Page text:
Working 40 hours a week, attending night classes at the Community College of Rhode Island and operating a local nonprofit organization leaves Vicky Rogers-Zion with little time to collect her thoughts.
With her diving tank strapped to the back of her wetsuit and her snorkeling mask pulled tightly over her eyes, the 49-year-old mother of three finds serenity beneath the water, even if for only a few minutes a day.
“You could have the most stressful day in the world, and then you enter the water and you can’t be texted, you can’t be called, you can’t be emailed. Nobody can talk to you,” she said. “The only thing you can hear is peaceful bubbles from your regulator. It’s tranquility.”
Rogers-Zion began snorkeling more than a decade ago at the behest of a close friend who often pushed her outside of her comfort zone. Now, she said, “You can’t get me out of the ocean.
“I just fell in love with it,” she said. “From that point on, I wanted to be in the water all the time.”
The Middleboro, Massachusetts, native, who has worked full time as a phlebotomist for the past 13 years, soon took her newfound hobby to new heights by volunteering for the New England Search and Rescue League, a Rhode Island-based nonprofit that provides assistance to families whose loved ones are missing in the water.
She started as a secretary before working her way up to boat operator, but the organization, NESAR, fell on hard times when its president relocated to the Carolinas. The club remained dormant for more than two years, so Rogers-Zion took action. She teamed with the Connecticut Scuba Academy – New England’s lone nonprofit training center – recruited new board members and officials and revived the nonprofit as its new president in November.
In three months, she’s already increased the number of members and begun the process of guiding the club’s volunteers toward becoming certified divers to further assist in water rescues.
“One of the things we pride ourselves on is community service,” Zion-Rogers said. “I want people to know if they have an issue and we can help solve it, we’ll solve it.”
With so much on her plate, most days are a complicated whirlwind of long commutes and constant clamor. She continues to work 40 hours a week, traveling daily from her home in Pascoag to Sharon, Massachusetts, and volunteers most of her free time to NESAR while completing her current diving classes at Connecticut Scuba to become a licensed instructor. When she’s not under water, she’s at CCRI working on her associate degree in oceanography so she can eventually transfer to a four-year university to purse a degree in marine biology.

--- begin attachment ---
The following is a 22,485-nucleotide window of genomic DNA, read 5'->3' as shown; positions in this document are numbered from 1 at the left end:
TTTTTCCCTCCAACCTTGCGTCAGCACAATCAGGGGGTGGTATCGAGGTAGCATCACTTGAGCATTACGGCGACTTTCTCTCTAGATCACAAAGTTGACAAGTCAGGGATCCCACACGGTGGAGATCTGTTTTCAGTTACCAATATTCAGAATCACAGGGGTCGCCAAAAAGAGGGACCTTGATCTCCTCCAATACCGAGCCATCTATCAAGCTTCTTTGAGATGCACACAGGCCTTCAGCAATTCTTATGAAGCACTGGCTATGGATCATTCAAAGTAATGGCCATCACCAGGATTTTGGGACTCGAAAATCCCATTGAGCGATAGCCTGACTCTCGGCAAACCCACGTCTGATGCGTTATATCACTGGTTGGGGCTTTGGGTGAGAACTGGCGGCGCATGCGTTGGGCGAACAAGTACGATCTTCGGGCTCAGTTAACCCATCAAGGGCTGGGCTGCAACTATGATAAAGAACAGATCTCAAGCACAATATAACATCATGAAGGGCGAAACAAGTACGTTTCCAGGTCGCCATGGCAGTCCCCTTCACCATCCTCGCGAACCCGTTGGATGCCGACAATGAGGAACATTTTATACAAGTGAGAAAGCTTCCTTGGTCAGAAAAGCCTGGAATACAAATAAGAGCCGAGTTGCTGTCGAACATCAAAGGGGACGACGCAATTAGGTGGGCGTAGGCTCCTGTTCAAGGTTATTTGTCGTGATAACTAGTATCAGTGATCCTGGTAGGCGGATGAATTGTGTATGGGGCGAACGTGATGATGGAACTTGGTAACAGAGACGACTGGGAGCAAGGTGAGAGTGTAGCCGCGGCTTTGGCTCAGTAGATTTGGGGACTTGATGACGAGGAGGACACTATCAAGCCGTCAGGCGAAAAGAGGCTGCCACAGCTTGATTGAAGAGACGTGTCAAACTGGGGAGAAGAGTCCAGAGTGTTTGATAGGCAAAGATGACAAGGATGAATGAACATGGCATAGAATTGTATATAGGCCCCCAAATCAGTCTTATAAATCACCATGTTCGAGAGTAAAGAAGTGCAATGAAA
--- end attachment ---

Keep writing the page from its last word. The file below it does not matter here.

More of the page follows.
“There really aren’t enough hours in the day,” Zion-Rogers said.
CCRI’s flexible schedule and low tuition costs have made the hectic workload more manageable. She attends part time and is in her third semester. With a consolidated work schedule, she attends classes on Wednesdays at Lincoln’s Flanagan Campus from 5 to 9:30 p.m., allowing her to fulfill her other obligations during the remainder of the week.
Returning to school for the first time in three decades was overwhelming at first – “I was kind of scared to go back to school, to be honest with you,” she said –but CCRI guided her through the enrollment process to make the transition as smooth as possible. She also receives financial aid to help alleviate tuition costs.
Outside the classroom, Zion-Rogers’ long-term goal is to develop NESAR into a fully operational search and rescue team that can work hand in hand with law enforcement and first responders in the event of an emergency. NESAR cannot assist in a water search or rescue unless the family of the missing party reaches out. Most members are rescue swimmers, not divers, so they are not authorized to perform underwater searches.